LOVED ME BACK TO LIFE, by Celine Dion, Columbia
Certainly the most sass-less pop superstar in recent memory, Celine Dion is a reliable war horse, and a plenty appealing one most of the time, provided pageantry and volume are your catnip. She is the iceberg, destroying all Titanics.
That she’d bother to innovate at all on the strong Loved Me Back to Life, her first English-language album in six years, is worthy in and of itself. Compared with her usual motor-powered balladry, this album is positively peppy. You can just register the faint outline of contemporary R&B and even hip-hop, thanks to a pair of productions by Tricky Stewart. (On the vinyl version of the track Save Your Soul, there’s a rap interlude by Malcolm David Kelley, late of Lost and now of the pop-hip-hop duo MKTO). There’s also an implicit embrace of current dance-pop on the title track, which was written in part by Sia, the Australian singer and songwriter whose Titanium (made with the producer David Guetta) was one of last year’s most vocally ambitious dance-diva hits.
Bigness, not variety, is Dion’s true weapon — often it’s impossible to distinguish between when she’s singing about empowerment and when she’s singing about heartbreak — and her voice is almost impossible to maneuver with any deftness. Most songwriters for Dion know that and get out of the way, letting her extravagantly spread a few of their words over as many bars as she likes.
But Dion wants to be nimble, too, now. On this album, she’s singing with more rhythm, if not more clarity, than usual. And consider her cover of Janis Ian’s 1975 soft-rock hit At Seventeen, an intricately detailed diary of childhood awkwardness, with more words and images in one stanza than Dion typically packs into a whole album. It’s not a success — she is the Titanic, here — but it shows a curiosity that she’s rarely displayed before.
That song is part of the setlist at Celine, her show at Caesars Palace in Las Vegas, where she has performed since 2011 and a showcase that has perhaps pushed Dion to new levels of pizazz. Several of the album’s new songs would fit seamlessly into that revue — Water and a Flame has genuine R&B swagger, Save Your Soul is a direct descendant of early-1980s Michael Jackson, and Somebody Loves Somebody is begging for a live version with a dozen taiko drummers and a band dressed in clingy black outfits moving around on motorized pedestals.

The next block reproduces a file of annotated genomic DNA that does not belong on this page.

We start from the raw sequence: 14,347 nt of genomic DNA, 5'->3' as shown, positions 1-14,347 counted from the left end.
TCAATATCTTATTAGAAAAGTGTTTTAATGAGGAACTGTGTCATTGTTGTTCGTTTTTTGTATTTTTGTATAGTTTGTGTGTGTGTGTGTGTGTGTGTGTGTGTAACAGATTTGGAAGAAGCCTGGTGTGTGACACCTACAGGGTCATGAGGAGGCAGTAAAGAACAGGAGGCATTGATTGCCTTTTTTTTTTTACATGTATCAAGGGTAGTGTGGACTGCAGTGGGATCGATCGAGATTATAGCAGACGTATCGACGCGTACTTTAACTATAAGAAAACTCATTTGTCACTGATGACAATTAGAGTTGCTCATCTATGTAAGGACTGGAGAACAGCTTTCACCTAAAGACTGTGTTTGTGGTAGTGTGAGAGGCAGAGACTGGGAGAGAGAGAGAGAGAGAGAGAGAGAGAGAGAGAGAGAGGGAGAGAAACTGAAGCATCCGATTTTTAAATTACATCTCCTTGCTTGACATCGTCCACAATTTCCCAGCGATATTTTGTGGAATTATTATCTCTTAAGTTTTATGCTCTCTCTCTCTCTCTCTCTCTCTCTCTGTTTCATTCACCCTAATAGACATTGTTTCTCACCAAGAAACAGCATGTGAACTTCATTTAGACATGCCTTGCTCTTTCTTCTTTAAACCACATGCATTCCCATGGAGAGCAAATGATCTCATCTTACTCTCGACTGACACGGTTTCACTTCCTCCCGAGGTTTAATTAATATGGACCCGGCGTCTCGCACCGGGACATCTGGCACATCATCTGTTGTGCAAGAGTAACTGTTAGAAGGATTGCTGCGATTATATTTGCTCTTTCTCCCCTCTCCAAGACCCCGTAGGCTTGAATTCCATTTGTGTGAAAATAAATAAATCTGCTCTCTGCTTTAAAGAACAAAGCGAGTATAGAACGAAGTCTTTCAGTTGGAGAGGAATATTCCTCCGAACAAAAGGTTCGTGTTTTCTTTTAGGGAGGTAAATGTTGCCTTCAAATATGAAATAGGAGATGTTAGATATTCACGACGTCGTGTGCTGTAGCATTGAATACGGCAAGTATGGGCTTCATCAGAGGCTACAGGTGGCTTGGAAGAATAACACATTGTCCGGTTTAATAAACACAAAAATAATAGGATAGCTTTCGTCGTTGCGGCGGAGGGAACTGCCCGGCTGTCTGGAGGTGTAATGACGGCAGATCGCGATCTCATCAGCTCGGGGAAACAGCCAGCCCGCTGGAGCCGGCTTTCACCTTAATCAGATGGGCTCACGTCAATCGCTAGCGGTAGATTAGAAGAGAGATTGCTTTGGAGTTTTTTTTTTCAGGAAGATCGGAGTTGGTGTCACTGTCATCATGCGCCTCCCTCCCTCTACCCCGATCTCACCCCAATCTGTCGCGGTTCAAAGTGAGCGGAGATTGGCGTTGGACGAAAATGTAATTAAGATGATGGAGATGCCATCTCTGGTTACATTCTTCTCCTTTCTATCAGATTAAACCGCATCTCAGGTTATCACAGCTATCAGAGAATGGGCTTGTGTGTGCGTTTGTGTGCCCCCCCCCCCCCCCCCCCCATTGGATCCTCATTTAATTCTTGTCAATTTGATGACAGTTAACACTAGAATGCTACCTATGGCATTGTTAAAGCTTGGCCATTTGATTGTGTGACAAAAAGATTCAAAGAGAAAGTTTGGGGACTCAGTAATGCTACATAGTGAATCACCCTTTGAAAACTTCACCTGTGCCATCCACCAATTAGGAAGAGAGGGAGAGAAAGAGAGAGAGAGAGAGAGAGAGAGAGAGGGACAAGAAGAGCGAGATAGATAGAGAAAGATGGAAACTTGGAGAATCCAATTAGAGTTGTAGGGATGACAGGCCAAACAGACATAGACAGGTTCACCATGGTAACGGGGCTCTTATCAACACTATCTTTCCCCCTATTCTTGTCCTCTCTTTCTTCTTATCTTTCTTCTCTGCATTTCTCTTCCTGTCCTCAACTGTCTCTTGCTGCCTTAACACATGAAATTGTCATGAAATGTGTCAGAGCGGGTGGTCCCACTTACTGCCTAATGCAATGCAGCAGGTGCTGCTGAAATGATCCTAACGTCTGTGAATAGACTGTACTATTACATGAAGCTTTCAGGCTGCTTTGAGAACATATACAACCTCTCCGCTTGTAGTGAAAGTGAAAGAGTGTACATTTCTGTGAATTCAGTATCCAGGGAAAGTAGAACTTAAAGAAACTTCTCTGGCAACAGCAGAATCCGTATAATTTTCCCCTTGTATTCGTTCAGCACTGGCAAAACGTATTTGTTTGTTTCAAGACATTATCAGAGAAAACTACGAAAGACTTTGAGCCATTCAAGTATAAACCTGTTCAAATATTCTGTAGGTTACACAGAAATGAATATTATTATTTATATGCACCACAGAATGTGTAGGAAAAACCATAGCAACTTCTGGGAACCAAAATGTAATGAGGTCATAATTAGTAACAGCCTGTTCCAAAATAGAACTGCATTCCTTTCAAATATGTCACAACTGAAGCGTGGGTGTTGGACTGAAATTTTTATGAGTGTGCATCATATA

But her most decadent move on this album is the nervy duet with Stevie Wonder on Overjoyed, one of his signature numbers. (It’s also a part of the Celine revue.) Wonder, lush and flexible, is the exact opposite of Dion as a singer. On paper, it’s a severe mismatch. But Dion isn’t out of tricks — when Wonder shimmies, she shimmies back, dodging her own shadow.
— JON CARAMANICA
ANTIPHON, by Midlake, Bella Union/ATO
Midlake, a prog-folkish indie-rock band from Denton, Texas, named its fourth album, Antiphon, after the liturgical practice of response singing, often delivered by a congregation after a citation of Scripture. Under the circumstances, this rings of either an earnest declaration of purpose or a desperate glimmer of hope. Maybe both.
Around this time last year, Midlake’s chief singer and songwriter, Tim Smith, left the band to start making music under the moniker Harp. Rather than falling to pieces, the group, which formed in 1999, made major adjustments: Eric Pulido, its lead guitarist, stepped into the foreground as a singer, and the songwriting became a communal affair.
Pulido favors the same warm-blooded but affectless style, often laying into his open vowels as if to evoke a French horn. Antiphon still reflects Midlake’s admiration for late-’60s psychedelic folk and early-’70s folk-rock, though the rhythms skew more muscular than before.
But what sort of band is Midlake now, exactly? During the reign of Smith, its air of careful antiquarianism seemed to come from a well-guarded but convincingly guileless place. The songs on Antiphon are messier but more artful, sometimes with awkward implications. It’s Going Down has the ghostly autoharp, chiming guitar part and softly juddering toms of a track by Grizzly Bear. The Old and the Young rides a soft-rock shuffle that brings Fleetwood Mac to mind.
The lyrics of that song, incidentally, reflect the band’s often stiffly overwrought syntax. “Time will have warranted / All that the foliage brung,” Pulido sings at the top of the first verse, repeating it later as a callback. Similar formalities crop up on Ages and Aurora Gone and especially Provider, which includes the couplet “With bird in hand, a cry for all the land / Joy to gain.”
Then again, Midlake didn’t choose this album’s framework arbitrarily. The title track paints a picture of cynical leaders and obedient masses, gradually slipping into a muted defiance. The final line, sung in a fading haze of feedback: “To the call, a response.”
— NATE CHINEN